If Mom were to go on Medicaid would they still recover her house upon her death?

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My mom and I had bought land and built two houses on it. Her house if considered a grannie house. The deed was in my husbands and my name as well as my mothers. In 2014 we legally had her name taken off. Our houses are considered one house as far as mortgage and taxes are concerned. My husband and I have always paid the taxes and mortage ourselves. Mon did not contribute. Our house is paid for now. We really need some help with her but we are scared they will take her house which would include our house as well. As I said her name is off the deed but it's only been off a year and I read somewhere it has to be 5 or 7 years?

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In a rural town in Ohio. That is for the assited living side. The LT care side is higher.
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Ok, I thought terminal. Ask her doc if he can write orders for hospice evaluation anyways. It takes 2 MDs to be in agreement to get it approved (her doc & the medical director of the hospice - this one will likely never ever actually see her but reviews nursing reports). There are 2 slightly different sets of criteria used to determine need for hospice & maybe she will qualify. Worth the try.

$ 118 a day for NH!!!- where are you? That is super low cheap rate. Most nh runs 5k - 10k a month.
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Thanks Igloo! That's a big help! One more question... Mom is not considered terminal so can she apply for hospice?
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Kannie - I'd suggest working on 2 different paths & maybe you know some of this:
1. get her MD to write orders for a hospice evaluation. Then look about for one. Hospice is a Medicare benefit and not subject to MERP/estate recovery. Since its Medicare, it's self directed so you can choose the vendor to provide the service. Kinda like selecting a MD for mom to see. If you have several choices, I'd ask if any of them have a free-standing hospice unit. Mom won't qualify for that aspect now, but would be good to have as an option as her health declines. Larger cities do, in my mom's city VITAS has 2, 1 which is in the old WOmens' & Children's hospital, so its like 5 stories and is very end of life care for those that need more heavy duty pain meds (more restrictive access drugs), my aunt went to it from her IL after a fall & stroke & coma; the other unit is adjacent to a tiered facility and geared towards somewhat younger patient. If she can get on hospice, at least you will have some help coming in to lend a hand and when it gets towards the end and is bad due to her cancer she can transfer to the in unit hospice.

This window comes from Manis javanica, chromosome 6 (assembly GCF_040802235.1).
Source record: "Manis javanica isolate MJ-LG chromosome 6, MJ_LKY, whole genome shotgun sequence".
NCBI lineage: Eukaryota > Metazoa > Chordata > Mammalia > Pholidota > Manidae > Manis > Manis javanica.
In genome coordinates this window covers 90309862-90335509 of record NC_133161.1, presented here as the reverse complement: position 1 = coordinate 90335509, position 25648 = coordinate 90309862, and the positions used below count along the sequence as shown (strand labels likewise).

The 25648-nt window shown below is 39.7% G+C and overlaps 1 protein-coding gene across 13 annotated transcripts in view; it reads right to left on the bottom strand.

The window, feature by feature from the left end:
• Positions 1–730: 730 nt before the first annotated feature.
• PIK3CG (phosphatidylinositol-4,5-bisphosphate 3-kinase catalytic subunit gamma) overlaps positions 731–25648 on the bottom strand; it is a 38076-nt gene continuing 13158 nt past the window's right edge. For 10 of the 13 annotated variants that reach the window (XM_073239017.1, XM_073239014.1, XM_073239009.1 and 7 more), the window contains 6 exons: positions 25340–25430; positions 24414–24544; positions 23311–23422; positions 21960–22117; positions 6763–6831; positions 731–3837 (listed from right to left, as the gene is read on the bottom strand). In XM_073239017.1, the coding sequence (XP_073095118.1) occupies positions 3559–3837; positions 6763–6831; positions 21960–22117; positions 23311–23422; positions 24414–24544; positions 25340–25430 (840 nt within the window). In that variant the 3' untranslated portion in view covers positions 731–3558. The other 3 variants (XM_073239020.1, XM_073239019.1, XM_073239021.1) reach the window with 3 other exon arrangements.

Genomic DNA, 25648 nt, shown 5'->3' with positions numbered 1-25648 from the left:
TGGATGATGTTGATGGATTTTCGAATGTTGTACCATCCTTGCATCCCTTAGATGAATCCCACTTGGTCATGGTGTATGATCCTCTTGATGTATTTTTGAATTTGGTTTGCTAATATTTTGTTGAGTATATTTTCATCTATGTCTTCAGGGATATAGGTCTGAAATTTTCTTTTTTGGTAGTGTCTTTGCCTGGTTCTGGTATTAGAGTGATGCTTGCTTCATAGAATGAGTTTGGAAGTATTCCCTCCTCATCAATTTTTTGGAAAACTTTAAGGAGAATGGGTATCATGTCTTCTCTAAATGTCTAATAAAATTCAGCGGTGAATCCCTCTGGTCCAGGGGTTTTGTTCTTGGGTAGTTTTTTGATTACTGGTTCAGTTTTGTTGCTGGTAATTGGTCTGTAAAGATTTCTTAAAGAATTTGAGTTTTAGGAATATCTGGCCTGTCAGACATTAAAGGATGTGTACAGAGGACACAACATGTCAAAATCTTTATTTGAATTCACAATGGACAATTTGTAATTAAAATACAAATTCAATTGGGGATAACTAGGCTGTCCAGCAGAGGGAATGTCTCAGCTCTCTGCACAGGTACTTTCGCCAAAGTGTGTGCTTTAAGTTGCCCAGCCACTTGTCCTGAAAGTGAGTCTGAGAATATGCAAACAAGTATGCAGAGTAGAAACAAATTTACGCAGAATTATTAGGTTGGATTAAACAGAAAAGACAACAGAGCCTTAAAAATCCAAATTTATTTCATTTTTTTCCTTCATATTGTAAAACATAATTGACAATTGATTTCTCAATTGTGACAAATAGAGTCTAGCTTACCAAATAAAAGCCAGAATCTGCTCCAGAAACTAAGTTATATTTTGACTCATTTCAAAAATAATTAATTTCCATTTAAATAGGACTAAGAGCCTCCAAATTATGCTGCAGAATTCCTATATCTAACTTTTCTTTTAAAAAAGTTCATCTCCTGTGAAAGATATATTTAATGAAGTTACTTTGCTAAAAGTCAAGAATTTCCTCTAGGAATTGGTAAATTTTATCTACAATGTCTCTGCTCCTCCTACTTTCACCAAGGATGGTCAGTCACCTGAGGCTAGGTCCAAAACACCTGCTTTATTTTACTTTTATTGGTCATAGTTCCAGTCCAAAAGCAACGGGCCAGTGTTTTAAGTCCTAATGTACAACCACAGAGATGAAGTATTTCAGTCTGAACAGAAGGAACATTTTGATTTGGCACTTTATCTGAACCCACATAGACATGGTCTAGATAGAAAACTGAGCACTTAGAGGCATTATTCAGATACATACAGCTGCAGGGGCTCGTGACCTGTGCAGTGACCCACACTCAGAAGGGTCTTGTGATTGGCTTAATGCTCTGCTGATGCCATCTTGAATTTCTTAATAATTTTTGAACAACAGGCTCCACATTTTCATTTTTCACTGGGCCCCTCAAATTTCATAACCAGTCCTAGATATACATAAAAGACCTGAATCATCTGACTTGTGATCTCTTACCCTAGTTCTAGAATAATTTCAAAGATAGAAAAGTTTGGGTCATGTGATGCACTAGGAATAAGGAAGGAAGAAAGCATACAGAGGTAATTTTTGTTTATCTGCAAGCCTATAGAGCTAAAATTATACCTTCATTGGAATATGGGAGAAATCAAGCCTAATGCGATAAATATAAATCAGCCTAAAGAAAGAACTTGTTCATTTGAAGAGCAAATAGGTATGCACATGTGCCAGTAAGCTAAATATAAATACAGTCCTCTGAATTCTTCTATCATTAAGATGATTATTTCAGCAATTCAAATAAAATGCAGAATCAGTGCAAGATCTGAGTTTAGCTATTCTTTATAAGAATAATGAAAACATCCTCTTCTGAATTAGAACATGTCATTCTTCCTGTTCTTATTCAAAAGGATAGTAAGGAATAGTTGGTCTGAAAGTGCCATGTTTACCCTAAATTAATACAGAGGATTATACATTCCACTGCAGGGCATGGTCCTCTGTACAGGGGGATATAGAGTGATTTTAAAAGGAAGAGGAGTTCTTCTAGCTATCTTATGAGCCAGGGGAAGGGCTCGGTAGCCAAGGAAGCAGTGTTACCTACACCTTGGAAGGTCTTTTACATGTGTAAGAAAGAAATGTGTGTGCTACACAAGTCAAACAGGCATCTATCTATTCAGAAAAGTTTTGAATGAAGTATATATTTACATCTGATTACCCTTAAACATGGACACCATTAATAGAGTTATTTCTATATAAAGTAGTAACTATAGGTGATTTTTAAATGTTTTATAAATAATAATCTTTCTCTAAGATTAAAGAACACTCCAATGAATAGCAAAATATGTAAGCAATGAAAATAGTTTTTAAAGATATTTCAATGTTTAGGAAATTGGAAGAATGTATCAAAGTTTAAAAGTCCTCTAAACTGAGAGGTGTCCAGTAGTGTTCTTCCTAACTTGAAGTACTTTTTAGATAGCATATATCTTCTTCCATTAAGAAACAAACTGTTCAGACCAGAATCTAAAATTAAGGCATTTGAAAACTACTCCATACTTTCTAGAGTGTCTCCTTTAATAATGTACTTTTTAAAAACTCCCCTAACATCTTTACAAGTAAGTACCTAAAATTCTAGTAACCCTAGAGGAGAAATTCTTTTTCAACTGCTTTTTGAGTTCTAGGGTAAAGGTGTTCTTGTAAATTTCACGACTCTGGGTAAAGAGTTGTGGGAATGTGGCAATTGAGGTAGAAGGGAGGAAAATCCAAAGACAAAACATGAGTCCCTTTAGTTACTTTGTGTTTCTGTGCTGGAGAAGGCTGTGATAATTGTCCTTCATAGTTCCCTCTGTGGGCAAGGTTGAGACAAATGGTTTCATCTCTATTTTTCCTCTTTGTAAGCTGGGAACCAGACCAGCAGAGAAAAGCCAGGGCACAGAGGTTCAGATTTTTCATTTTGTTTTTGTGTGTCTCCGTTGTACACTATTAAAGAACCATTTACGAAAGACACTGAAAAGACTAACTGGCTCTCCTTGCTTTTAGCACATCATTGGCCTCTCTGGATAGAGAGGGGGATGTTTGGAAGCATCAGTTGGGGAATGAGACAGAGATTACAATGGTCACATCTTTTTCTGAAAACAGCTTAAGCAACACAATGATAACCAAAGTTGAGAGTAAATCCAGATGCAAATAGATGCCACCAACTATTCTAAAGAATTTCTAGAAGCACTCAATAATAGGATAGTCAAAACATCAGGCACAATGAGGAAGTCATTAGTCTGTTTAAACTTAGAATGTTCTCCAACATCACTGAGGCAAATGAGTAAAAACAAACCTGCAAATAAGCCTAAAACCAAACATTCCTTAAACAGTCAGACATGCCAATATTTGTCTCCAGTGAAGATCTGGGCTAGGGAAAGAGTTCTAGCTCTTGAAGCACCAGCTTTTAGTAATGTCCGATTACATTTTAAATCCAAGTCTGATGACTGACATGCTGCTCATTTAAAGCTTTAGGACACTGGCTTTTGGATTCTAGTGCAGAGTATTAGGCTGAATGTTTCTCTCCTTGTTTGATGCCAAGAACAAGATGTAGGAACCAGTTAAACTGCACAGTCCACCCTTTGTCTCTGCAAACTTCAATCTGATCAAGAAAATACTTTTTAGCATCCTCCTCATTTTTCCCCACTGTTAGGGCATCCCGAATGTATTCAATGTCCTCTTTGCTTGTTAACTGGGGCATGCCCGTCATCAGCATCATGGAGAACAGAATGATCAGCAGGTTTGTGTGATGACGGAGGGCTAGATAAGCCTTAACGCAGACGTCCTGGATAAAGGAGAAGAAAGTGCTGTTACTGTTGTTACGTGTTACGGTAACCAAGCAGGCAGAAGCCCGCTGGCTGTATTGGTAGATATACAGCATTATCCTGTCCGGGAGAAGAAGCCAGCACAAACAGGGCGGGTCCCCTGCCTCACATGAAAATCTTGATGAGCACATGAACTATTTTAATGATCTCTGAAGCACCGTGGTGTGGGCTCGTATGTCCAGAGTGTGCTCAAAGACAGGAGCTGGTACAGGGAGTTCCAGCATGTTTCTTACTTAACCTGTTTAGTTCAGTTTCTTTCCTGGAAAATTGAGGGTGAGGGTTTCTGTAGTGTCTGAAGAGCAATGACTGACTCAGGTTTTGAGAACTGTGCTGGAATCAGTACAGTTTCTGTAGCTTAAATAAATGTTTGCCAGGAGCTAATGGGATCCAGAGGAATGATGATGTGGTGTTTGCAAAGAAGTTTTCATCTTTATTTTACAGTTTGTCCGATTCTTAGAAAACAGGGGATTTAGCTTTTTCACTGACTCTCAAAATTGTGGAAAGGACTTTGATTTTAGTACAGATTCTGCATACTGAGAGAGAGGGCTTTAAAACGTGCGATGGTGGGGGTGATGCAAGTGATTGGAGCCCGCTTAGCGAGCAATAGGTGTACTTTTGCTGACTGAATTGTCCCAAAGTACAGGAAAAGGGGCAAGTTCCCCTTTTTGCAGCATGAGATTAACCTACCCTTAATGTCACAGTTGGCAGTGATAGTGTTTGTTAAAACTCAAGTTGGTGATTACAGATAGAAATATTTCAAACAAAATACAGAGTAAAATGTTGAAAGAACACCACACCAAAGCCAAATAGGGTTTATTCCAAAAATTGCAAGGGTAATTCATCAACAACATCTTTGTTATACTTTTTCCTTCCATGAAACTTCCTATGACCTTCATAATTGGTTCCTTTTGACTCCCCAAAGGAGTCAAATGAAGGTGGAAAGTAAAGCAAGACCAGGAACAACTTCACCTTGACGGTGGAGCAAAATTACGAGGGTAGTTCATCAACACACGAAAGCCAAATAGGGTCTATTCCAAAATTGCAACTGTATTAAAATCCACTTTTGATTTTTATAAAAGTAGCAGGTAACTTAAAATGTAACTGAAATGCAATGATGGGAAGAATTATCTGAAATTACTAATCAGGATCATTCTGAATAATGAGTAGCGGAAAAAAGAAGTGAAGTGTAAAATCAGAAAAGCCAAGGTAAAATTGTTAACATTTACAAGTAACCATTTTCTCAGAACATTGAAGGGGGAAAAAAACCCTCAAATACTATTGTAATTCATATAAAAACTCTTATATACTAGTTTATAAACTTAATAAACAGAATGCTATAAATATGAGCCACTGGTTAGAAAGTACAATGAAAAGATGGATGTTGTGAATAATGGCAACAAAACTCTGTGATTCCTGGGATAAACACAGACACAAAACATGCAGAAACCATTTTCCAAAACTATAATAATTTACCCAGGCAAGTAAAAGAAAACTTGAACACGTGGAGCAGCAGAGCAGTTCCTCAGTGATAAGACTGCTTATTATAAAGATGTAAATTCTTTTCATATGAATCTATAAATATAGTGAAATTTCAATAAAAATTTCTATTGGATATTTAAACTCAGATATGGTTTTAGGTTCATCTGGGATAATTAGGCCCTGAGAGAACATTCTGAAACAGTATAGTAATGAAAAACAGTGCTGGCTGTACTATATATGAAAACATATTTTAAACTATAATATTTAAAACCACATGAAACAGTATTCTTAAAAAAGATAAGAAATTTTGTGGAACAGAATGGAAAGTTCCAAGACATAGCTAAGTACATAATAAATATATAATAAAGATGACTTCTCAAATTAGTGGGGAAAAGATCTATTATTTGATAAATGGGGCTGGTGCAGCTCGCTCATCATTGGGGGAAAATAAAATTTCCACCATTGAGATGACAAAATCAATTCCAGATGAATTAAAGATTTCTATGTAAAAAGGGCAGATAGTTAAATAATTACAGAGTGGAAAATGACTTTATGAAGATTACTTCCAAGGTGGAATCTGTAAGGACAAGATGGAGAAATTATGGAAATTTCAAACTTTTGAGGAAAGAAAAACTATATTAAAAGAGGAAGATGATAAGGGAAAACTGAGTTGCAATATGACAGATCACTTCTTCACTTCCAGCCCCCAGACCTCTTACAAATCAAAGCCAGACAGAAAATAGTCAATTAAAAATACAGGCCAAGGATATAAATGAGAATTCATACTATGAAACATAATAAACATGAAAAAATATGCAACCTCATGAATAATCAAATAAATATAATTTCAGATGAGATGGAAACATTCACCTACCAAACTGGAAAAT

Being on hospice already approved will be a plus when looking for NH……

2. Get all the documents on the property, like copies of everything filed at the courthouse (you can do this as a cheap on-line download probably); the last few years of tax assessor forms; try to roughly figure out the amount you & hubs paid on the "constants" (taxes, insurance, stuff you have to pay every year) & then the "variables" (maintenance, utilities) for the past 3 years. You can do this and you need this to provide to the attorney. Listen either you do it or you pay for his paralegal to do this - you can do it and you want to to to get a realistic grip on what the costs are. Find all of mom & your late dad's will, codicil or dad's probate stuff. Again if you don't have his probate, you can go on-line to the courthouse to get this. Downloads are cheap too, like $ 6.00 for easement; $ 10 for warranty deed.

one you have this get an appointment with elder law. Your stuff is kinda a clusterF, I'd get one that is NAELA certified. Mom has income, and she can pay for this as it was her request to do the transfer.

Also you want to do a "face sheet" on mom, with all the details on her life: borsht marriages, all children (even if deceased); grandkids and ditto on your dad or her exhubbies. Then you want to be able to detail what her income is - she gets SS and maybe a retirement, you need to have the awards letters. These just got sent out like in Dec for 2015 amounts to be paid, and she just got the taxable income stuff in Jan or this week. Make a copy of all and you give a binder to legal and eke one for yourself. If your OCD on this, scan and put on a jump drive as well.